At Myplanet, the company that synchronizes my circadian rhythm for awesomeness, a few of us recently took a locomotive joy ride from our homebase in Toronto to DrupalCamp Ottawa.
The camp definitely had a government-related spin, given that Ottawa is Canada's capital. This was all hearts-stars-and-horseshoes as far as I was concerned, as I personally have a passion for open government intiatives.
Given my inclinations, the highlight of my trip was witnessing the huge strides that have been made with the WetKit distro (short for Web Experience Toolkit). This project is an internal government project aiming to build a customizable Drupal distribution to help Canadian government agencies easily create websites that meet their own guidelines for accessability, usability, and bilingualism.
WetKit is a Drupal distribution being developed openly on GitHub through the joint efforts of the federal government, provincial government, and the City of Ottawa, with the help of private industry. Under the technical leadership of Will Hearn, all the stakeholders are contributing in the areas for which they possess Drupal expertise. Myplanet, for one, is helping to build a consistent developer experience through virtualized development environments and common server-provisioning tools. (Full disclosure: I'm playing a significant role in our contribution, so I'll admit a personal bias in my enthusiasm!)
The WetKit distribution is looking more and more polished every time it's demoed. At DrupalCamp, we saw that it now has the following features:
- multilingual support
- ready-to-go responsive layout systems and themes
- compliance with Canadian government accessibility requirements
- allows migrations from static HTML sites (via migrate module)
- builds on the Panopoly distro, the Spark distro and Panels Everywhere, implying lots of drag-and-drop AJAX'y magic
The word on the street is that the Canadian Government is preparing to make a decision as to what its "official" CMS will be as part of their push to create a centralized "Shared Services Canada" division to centralize IT-related resources. With each improvement to the WetKit distribution, Drupal gains more ground against the presumed proprietary competitors: Adobe's CQ5 and HP/Autonomy's Teamsite. These proprietary systems have quite a bit of support within the federal government, so the better WetKit can look as an out-of-the-box solution for Government of Canada websites, the better the odds it can tip the scales in Drupal's favour.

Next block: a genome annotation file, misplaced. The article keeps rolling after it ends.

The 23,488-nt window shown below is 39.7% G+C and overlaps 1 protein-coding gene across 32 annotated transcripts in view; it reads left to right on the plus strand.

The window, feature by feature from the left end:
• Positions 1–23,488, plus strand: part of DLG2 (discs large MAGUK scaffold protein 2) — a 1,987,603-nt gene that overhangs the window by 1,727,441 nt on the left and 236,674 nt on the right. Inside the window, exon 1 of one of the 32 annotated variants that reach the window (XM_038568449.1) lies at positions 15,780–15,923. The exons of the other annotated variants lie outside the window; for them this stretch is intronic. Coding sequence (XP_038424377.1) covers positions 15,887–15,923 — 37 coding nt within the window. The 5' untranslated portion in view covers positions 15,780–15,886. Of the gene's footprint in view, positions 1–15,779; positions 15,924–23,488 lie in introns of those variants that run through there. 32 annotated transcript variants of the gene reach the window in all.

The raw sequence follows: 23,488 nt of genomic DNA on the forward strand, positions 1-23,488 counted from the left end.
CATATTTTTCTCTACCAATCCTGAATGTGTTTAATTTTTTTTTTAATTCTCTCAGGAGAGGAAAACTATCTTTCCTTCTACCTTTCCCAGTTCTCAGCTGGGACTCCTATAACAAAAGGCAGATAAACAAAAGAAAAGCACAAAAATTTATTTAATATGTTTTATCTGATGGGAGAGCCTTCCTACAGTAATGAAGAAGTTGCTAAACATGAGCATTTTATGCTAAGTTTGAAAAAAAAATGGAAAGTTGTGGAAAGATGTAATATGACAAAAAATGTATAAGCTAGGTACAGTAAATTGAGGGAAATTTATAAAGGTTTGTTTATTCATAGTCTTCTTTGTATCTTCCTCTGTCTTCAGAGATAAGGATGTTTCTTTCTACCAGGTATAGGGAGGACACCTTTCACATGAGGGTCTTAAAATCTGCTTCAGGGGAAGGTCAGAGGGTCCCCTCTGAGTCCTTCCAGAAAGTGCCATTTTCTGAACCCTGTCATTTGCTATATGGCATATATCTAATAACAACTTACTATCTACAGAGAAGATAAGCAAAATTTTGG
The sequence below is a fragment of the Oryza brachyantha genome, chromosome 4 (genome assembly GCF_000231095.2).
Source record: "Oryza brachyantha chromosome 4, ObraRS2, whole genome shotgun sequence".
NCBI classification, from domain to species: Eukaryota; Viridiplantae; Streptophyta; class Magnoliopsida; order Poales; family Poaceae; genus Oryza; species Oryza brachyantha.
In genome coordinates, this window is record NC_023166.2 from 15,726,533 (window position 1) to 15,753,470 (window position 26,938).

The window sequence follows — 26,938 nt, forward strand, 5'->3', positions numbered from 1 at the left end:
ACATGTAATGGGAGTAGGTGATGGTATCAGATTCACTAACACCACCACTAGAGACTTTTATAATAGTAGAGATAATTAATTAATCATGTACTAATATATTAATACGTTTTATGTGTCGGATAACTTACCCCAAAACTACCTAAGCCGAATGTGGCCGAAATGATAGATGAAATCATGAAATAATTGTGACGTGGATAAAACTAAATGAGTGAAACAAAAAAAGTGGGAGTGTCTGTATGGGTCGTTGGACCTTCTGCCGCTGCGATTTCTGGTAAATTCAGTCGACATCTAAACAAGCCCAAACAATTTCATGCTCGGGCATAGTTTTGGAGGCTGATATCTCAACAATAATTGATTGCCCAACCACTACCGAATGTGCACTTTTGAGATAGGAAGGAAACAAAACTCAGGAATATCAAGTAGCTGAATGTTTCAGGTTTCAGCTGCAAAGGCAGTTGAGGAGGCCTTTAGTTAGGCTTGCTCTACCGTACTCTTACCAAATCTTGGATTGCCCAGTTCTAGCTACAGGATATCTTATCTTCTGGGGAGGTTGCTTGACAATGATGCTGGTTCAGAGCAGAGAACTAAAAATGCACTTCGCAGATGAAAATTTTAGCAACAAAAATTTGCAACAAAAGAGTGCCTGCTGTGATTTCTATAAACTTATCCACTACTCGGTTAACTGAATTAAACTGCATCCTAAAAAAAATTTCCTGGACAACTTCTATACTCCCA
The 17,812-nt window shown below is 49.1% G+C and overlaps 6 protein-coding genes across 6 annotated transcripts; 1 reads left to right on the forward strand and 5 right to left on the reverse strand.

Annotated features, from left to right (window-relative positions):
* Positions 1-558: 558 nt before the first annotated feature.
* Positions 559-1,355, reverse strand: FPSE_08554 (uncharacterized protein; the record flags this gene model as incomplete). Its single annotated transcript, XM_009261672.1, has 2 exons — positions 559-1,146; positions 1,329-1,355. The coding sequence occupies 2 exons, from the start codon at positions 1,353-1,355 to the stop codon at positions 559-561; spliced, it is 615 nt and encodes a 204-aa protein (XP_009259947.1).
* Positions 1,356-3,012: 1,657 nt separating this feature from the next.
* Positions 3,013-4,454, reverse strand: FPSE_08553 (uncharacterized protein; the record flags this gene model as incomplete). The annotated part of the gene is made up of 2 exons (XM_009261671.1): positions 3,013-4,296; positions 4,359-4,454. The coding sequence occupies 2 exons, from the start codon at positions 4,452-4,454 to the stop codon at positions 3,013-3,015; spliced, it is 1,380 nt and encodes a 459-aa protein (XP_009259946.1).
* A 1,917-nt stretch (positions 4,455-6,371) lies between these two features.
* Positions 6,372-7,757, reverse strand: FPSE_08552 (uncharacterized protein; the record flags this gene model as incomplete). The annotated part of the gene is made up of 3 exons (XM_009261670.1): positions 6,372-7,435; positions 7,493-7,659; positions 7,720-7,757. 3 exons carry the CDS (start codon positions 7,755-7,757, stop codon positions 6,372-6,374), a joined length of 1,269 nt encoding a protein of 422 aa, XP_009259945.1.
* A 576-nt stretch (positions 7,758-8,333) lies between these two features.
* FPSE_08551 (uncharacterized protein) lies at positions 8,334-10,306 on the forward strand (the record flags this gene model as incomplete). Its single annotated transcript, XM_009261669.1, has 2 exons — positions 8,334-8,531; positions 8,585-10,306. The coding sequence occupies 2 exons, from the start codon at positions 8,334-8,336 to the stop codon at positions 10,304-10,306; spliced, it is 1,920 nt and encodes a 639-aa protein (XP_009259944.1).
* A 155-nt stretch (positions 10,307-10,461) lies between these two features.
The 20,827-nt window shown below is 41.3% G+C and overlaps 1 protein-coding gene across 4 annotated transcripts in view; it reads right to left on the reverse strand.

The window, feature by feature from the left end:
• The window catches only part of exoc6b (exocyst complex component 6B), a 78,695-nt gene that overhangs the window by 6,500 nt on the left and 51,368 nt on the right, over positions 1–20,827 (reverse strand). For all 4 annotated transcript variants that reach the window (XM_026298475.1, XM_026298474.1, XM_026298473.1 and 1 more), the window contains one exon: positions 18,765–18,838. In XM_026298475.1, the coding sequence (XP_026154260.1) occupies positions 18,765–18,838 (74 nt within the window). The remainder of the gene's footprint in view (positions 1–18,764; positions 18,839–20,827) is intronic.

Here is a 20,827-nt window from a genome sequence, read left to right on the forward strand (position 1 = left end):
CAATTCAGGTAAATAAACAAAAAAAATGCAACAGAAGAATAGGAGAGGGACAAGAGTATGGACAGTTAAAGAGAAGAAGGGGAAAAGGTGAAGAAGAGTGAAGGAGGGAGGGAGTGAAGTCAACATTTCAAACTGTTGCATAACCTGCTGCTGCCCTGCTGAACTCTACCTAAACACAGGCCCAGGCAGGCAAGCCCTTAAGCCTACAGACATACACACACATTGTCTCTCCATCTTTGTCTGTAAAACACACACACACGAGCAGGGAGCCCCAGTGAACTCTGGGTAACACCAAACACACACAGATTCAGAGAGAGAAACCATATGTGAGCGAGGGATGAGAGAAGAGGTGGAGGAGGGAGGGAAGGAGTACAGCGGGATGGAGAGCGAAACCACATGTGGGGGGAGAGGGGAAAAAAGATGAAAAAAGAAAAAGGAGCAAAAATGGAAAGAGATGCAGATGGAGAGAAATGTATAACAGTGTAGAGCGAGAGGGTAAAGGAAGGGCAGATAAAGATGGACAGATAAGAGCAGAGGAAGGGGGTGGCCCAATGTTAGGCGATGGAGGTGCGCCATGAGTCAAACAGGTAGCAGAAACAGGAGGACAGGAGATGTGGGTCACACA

What's particularly exciting is the murmuring among stakeholders about creating not just private industry and intra-national colloboration (Canadian federal, provincial, municipal), but also international collaboration -- particularly relevant given the United States' open data intiatives and Drupal support, not to mention Australia's recent aGov distro, released by PreviousNext.
If you're interested in any of the projects mentioned, you can spin up a fresh sandbox site through SimplyTest.me and give each of them a shot. Just type either "Web Experience Toolkit" or "aGov" into the text field and you're off to the races!
On the technical backend, the WetKit project maintains an impressive testing suite, using travis CI and Sauce Labs to run integration and browser tests on every commit and every pending feature branch before it gets merged into the project.
We're really excited about WetKit and will continue to contribute to the project's success.
Thanks to all the wonderful folks and organizations who made WetKit and DrupalCamp Ottawa possible. The event was a great primer for this spring's DrupCon, and hopefully we'll see some of these efforts making waves in Portland!